Also if you view their territory as sovereign then it's hard to argue against their 'rules'. I wouldn't do with the North Koreans would do but I'm not in a position to imprison their leadership.
If he absolutely believes, without question, that he has a moral duty to bring the good news about Jesus to peoples who haven't yet heard it, and that not doing so would leave these people at a great disadvantage, should we judge him negatively for that?
Yes because believing things without sufficient evidence is morally wrong.
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Re: Aliens as missionaries

Post by Steve3007 » November 23rd, 2018, 9:47 am

Eduk wrote:Also if you view their territory as sovereign then it's hard to argue against their 'rules'. I wouldn't do with the North Koreans would do but I'm not in a position to imprison their leadership.
But, in the case of North Korea, even though we're not in a position to imprison their leadership, we do generally feel free to pass moral judgement on them don't we? We hear stories of concentration camps in which three generations of an entire family can be imprisoned and abused because one member of that family spoke out against the government, and we condemn it.

Why do we consider that to be different from a small isolated tribe like the Sentinelese? Is it simply the size of the society? Or is it that we think the (reported) actions of the North Korean government contravene some underling moral principle which we regard as universal which we don't think the killing of visitors with bows and arrows by the Sentinelese contravenes?

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Re: Aliens as missionaries

Post by Eduk » November 23rd, 2018, 11:12 am

Why do we consider that to be different from a small isolated tribe like the Sentinelese? Is it simply the size of the society? Or is it that we think the (reported) actions of the North Korean government contravene some underling moral principle which we regard as universal which we don't think the killing of visitors with bows and arrows by the Sentinelese contravenes?
Yes good point. I guess I personally consider such a tribe to be so handicapped as to not deserve the same moral judgement I might express towards N Korea leadership.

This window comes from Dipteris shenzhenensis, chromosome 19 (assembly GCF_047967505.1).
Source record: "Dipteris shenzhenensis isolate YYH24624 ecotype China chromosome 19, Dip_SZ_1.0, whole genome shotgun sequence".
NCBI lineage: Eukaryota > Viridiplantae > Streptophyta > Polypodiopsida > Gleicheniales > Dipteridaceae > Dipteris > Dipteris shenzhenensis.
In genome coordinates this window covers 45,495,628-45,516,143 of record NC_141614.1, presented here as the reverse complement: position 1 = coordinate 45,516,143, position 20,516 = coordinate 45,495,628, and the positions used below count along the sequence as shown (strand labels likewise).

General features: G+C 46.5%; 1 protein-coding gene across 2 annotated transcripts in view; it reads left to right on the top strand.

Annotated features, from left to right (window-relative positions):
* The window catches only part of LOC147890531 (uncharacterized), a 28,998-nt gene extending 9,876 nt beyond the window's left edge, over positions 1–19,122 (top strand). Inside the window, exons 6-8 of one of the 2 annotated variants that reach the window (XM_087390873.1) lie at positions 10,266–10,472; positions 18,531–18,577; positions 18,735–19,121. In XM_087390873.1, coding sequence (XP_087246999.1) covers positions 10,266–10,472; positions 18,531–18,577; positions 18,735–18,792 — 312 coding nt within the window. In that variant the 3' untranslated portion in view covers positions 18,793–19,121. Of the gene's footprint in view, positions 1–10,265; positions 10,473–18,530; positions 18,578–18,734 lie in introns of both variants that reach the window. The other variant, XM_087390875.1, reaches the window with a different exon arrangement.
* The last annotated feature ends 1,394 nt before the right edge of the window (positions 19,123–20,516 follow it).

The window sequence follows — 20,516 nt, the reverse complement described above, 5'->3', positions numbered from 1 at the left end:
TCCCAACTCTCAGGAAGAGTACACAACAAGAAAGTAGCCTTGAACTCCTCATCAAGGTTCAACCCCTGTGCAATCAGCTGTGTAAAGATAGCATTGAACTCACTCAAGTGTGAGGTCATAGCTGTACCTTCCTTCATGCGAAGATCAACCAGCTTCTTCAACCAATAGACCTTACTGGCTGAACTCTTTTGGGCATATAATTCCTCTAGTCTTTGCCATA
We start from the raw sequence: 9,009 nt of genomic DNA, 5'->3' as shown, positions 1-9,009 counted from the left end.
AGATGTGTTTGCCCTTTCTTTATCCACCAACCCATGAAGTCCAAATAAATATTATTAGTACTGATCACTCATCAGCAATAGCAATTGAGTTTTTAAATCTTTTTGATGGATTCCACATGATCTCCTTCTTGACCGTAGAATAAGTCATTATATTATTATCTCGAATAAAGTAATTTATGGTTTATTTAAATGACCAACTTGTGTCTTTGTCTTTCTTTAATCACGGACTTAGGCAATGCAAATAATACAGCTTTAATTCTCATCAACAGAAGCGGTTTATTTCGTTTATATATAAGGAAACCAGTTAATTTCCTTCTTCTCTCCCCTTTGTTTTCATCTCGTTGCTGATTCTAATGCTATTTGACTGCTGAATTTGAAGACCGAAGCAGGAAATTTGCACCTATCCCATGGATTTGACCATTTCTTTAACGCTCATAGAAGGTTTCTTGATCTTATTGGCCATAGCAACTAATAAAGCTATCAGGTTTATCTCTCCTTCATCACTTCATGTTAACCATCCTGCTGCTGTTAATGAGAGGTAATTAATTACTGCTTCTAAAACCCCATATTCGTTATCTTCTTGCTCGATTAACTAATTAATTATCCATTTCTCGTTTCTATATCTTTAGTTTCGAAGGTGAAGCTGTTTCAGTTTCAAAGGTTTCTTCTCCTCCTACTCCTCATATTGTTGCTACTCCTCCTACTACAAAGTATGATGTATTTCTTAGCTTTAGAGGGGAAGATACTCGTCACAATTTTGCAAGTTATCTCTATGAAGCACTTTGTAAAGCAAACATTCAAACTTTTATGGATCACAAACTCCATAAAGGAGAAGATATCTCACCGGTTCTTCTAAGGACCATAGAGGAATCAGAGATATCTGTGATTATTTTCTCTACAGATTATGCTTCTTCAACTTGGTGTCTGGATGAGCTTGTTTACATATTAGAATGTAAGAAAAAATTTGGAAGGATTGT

Besides their shooting this guy wasn't totally unreasonable as it is illegal for this person to approach them (for his and their protection). They possibly don't know this, but maybe they do?
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Re: Aliens as missionaries

Post by Alias » November 23rd, 2018, 11:17 am

Steve3007 wrote:
November 23rd, 2018, 7:48 am
[The idjit knows this: he is NOT WANTED - and goes there anyway. ]

If he absolutely believes, without question, that he has a moral duty to bring the good news about Jesus to peoples who haven't yet heard it, and that not doing so would leave these people at a great disadvantage, should we judge him negatively for that?
Of course we should. He failed; had good reason to expect to fail, so he committed suicide, upon which his god is said to frown.
He was too deluded to live. If he hadn't done this, he's have walked off a skyscraper believing he could fly... or something. Let's just hope he didn't multiply before he was returned to sender.
[Why should people with space travel capability be as stupid as that missionary?]
The man himself may have come in a canoe, but he came from a society whose technological level, compared to that of the islanders, is perhaps analogous to that of aliens visiting us. I presume they shot arrows at helicopters because arrows are all they have and, never having experienced any such thing, they would genuinely not know what it is or how to deal with it.
And we would shoot missiles at spaceships. Whether the aliens would then shrug and go away or retaliate and phaser us back to the stone age, we have no way to predict.
Maybe some lone alien, driven by his culture's equivalent of religious zeal, might strike out in the space-faring equivalent of a canoe? Maybe, as in this case, he/she/it would be violating some kind of non-interference rule but would see him/her/itself as following a higher calling.
Then he/she/it dies. Let's hope he/she/it hadn't passed his/her/its compulsion on to any little aliens.

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Re: Aliens as missionaries

Post by Greta » November 23rd, 2018, 4:35 pm

Steve3007 wrote:
November 23rd, 2018, 7:48 am
The tribespeople must have observed what happens when the "machine people" take over a place. They kill, enslave and impoverish the people and take the land of their ancestors and destroy their remains. The Sentinelese are clearly highly aware of their imperilled situation. They are making this final brave stand against the invasive tide of humanity.
Yes. In a way, I wish I'd never seen Avatar, because its obvious heavy-handed allegory keeps coming back to mind!
Well, thanks very much. I had not thought about Avatar until now :)

These guys had better hope someone doesn't find valuable materials under their island or it's game over.